Another interesting aspect of cases involving requests for full-time interpreters is that they can be based to some extent on a deaf employee's limited written English skills. Written communications can be a reasonable means of accommodating deaf workers in many circumstances, and in the EEOC's fact sheet about deafness and hearing impairments, the agency discusses sign language interpreters as an accommodation to facilitate oral communication, not as an accommodation to address limited English ability. In some cases, however, an individual's limited written English skills will mean that written English communications will not be an effective accommodation, so the only accommodation may be to provide a sign language interpreter for a variety of communications, which may even include the translation of some employer materials from written English to American Sign Language.

A lurking issue here, which I've wondered about but haven't seen addressed in cases, is whether accommodating limited English skills falls under the Americans with Disabilities Act. Under the ADA, an employer is required to accommodate an individual's mental or physical limitations, and typically, there is a close connection between the limitation and the need for the accommodation. If an individual has a mental impairment that limits the ability to learn written English, then the person's limited written English skills are caused by the impairment. But if someone has weak written English skills because English is not his first language, then the connection to disability seems more tenuous. Some experts appear to believe that written English can be more difficult to learn for someone who is deaf, and particularly so if the individual was born that way, than for a hearing individual. I've seen others, however, suggesting that someone going from ASL to written English is not that different from someone going from Chinese or Russian to English.  If a deaf individual can learn written English as easily as a native Chinese or Russian speaker, then is accommodating poor English skills still akin to accommodating deafness? If not, then how difficult must it be for a deaf individual to learn written English in order for an employer to be required to provide an accommodation under the ADA?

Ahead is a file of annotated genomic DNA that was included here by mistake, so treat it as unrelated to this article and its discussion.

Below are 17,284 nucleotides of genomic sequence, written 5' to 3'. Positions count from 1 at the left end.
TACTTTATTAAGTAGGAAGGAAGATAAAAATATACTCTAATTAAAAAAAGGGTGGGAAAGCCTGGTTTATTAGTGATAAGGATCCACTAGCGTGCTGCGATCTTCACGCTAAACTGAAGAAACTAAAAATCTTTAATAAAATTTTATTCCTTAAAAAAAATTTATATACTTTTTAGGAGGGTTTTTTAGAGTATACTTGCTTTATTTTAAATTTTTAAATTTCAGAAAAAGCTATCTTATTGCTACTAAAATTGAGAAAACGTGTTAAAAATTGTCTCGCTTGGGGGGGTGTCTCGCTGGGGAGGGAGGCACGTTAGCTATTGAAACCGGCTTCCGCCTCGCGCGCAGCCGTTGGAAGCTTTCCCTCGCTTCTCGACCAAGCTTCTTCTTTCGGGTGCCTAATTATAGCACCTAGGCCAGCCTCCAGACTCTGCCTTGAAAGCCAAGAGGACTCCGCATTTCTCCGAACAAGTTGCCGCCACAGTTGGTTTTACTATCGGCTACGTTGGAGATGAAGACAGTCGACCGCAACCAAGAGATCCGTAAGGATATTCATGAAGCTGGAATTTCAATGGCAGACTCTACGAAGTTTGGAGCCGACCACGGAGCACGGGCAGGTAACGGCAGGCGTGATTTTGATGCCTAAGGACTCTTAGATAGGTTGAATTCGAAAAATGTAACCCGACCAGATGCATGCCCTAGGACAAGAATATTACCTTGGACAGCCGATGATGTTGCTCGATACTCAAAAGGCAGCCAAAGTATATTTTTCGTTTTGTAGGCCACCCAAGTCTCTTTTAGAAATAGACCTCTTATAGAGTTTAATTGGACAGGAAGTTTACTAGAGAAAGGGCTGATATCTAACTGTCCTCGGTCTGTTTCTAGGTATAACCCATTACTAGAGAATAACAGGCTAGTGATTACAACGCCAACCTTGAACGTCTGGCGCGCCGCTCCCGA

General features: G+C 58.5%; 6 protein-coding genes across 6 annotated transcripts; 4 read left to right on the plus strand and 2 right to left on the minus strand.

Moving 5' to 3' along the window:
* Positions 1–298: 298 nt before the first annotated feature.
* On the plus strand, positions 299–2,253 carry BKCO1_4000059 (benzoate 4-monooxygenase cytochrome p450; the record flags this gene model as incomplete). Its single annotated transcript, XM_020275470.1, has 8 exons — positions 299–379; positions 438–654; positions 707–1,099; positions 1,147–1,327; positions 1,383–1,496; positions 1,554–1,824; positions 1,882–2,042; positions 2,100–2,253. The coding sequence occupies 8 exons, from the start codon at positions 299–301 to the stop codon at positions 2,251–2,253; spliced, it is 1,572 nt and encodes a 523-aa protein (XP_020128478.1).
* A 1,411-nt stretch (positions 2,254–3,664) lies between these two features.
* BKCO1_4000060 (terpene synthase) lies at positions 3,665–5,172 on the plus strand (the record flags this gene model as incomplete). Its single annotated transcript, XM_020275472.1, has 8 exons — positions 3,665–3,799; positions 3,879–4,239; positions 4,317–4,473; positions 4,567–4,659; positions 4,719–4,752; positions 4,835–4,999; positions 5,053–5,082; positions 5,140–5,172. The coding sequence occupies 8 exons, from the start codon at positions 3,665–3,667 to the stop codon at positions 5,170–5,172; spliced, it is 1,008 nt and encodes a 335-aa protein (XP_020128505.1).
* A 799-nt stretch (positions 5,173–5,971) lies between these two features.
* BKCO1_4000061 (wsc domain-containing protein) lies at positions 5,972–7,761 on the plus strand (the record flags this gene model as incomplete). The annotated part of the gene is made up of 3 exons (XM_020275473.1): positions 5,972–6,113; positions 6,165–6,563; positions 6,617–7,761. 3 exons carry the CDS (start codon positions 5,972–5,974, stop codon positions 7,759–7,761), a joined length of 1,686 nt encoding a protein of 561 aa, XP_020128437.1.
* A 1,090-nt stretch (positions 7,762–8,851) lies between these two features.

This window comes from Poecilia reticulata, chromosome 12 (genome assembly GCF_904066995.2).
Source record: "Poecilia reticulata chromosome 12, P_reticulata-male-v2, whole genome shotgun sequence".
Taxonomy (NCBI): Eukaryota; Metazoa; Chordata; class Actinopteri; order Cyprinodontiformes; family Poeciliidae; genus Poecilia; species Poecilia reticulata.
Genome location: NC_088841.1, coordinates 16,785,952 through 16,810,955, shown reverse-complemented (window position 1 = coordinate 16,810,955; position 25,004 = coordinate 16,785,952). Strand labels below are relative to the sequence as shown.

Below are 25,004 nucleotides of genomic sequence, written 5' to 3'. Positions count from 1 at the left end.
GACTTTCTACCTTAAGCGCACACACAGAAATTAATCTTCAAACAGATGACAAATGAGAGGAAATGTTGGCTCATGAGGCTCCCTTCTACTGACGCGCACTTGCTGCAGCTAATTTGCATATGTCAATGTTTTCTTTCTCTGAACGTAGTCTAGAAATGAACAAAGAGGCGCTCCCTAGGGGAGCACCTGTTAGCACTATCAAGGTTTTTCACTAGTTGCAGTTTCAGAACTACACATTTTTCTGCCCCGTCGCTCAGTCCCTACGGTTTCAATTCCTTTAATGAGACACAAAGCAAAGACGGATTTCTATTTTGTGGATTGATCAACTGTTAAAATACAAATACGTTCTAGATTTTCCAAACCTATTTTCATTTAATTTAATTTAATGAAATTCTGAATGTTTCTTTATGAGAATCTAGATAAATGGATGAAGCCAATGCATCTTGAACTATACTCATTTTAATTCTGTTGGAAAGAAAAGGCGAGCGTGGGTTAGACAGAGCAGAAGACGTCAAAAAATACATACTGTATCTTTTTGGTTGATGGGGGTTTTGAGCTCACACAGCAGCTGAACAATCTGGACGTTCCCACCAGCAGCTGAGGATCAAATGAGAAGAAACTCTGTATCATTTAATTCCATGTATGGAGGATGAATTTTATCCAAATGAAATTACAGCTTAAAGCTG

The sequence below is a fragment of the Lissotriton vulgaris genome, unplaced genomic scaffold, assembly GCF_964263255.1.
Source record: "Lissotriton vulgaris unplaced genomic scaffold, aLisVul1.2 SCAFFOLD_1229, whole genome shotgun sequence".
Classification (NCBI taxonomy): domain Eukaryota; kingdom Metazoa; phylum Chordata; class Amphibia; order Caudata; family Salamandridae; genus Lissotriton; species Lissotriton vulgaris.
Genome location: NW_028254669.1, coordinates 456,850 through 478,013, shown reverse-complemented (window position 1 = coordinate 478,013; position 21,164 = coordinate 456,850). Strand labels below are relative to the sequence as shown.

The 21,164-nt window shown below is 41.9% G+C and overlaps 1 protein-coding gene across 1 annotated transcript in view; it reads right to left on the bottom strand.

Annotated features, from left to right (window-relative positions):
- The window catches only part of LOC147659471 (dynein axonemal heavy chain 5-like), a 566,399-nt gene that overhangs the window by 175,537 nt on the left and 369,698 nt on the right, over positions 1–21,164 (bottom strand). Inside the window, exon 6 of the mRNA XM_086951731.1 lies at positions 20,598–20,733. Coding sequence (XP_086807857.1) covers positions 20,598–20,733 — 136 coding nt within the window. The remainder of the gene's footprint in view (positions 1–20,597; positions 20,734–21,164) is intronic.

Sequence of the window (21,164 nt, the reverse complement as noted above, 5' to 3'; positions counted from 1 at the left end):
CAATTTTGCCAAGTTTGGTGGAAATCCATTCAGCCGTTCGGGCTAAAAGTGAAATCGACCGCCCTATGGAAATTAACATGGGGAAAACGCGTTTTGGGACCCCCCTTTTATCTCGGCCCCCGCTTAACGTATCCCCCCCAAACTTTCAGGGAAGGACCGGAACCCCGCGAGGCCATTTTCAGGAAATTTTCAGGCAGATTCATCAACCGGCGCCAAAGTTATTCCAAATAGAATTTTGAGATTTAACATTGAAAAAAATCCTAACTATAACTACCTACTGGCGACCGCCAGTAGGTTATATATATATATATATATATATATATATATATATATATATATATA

This blog reflects the views solely of its author. It is not intended, and should not be regarded, as legal advice on how to analyze any particular set of facts.

Monday, February 12, 2018

Why do women Uber drivers earn 7% less per hour than men?

A recent episode of the podcast Freakonomics highlighted a paper by five economists that ferrets out the underlying reasons why male Uber drivers earn an average of 7% more per hour than female Uber drivers. Because Uber drivers are part of the "gig" economy and enjoy great flexibility in setting their work schedules, the substantial size of the pay gap was surprising. The authors attributed none of the gap to the algorithm by which the company compensates drivers, which is gender-blind, nor to customer discrimination, since riders don't prefer drivers of a particular sex. Rather, the authors concluded that the pay gap could be explained by three factors: men tend to drive more lucrative routes, such as to and from airports (20% of the gap); men work longer and therefore know more about how to make money on the platform (30% of the gap); and men drive about 2% faster than women and are able to complete more trips (50% of the gap).

Of course, the Uber study does not show that a wage differential between men and women can never be attributable to any extent to sex discrimination. Instead, it illustrates that, even in the absence of sex discrimination, women can still earn less than men. As explained by Stanford economist Rebecca Diamond: